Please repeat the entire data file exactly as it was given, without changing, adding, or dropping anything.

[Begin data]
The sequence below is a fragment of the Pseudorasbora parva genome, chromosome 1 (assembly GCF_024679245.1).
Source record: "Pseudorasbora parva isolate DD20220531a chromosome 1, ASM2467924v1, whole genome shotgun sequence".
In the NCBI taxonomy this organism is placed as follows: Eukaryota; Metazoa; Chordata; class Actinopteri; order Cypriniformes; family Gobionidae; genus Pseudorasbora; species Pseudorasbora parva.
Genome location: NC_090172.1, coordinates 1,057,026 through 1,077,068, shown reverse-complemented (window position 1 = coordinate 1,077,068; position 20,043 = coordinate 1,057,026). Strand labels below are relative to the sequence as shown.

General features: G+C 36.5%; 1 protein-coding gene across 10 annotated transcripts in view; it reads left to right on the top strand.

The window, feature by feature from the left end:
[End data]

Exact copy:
The sequence below is a fragment of the Pseudorasbora parva genome, chromosome 1 (assembly GCF_024679245.1).
Source record: "Pseudorasbora parva isolate DD20220531a chromosome 1, ASM2467924v1, whole genome shotgun sequence".
In the NCBI taxonomy this organism is placed as follows: Eukaryota; Metazoa; Chordata; class Actinopteri; order Cypriniformes; family Gobionidae; genus Pseudorasbora; species Pseudorasbora parva.
Genome location: NC_090172.1, coordinates 1,057,026 through 1,077,068, shown reverse-complemented (window position 1 = coordinate 1,077,068; position 20,043 = coordinate 1,057,026). Strand labels below are relative to the sequence as shown.

General features: G+C 36.5%; 1 protein-coding gene across 10 annotated transcripts in view; it reads left to right on the top strand.

The window, feature by feature from the left end: